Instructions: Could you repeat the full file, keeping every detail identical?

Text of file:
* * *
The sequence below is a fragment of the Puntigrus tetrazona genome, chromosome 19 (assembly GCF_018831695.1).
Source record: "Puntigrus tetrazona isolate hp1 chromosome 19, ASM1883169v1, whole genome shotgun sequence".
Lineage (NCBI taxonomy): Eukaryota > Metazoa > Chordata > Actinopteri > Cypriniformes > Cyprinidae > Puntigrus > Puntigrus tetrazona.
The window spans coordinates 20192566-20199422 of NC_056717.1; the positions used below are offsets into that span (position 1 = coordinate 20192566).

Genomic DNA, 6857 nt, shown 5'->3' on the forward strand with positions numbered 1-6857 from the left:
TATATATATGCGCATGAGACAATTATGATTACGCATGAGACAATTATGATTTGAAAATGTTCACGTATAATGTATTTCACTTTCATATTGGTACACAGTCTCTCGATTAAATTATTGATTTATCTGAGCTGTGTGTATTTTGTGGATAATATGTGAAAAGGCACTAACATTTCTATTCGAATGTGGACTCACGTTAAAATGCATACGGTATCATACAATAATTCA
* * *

The sequence below is a fragment of the Puntigrus tetrazona genome, chromosome 19 (assembly GCF_018831695.1).
Source record: "Puntigrus tetrazona isolate hp1 chromosome 19, ASM1883169v1, whole genome shotgun sequence".
Lineage (NCBI taxonomy): Eukaryota > Metazoa > Chordata > Actinopteri > Cypriniformes > Cyprinidae > Puntigrus > Puntigrus tetrazona.
The window spans coordinates 20192566-20199422 of NC_056717.1; the positions used below are offsets into that span (position 1 = coordinate 20192566).

Genomic DNA, 6857 nt, shown 5'->3' on the forward strand with positions numbered 1-6857 from the left:
TATATATATGCGCATGAGACAATTATGATTACGCATGAGACAATTATGATTTGAAAATGTTCACGTATAATGTATTTCACTTTCATATTGGTACACAGTCTCTCGATTAAATTATTGATTTATCTGAGCTGTGTGTATTTTGTGGATAATATGTGAAAAGGCACTAACATTTCTATTCGAATGTGGACTCACGTTAAAATGCATACGGTATCATACAATAATTCA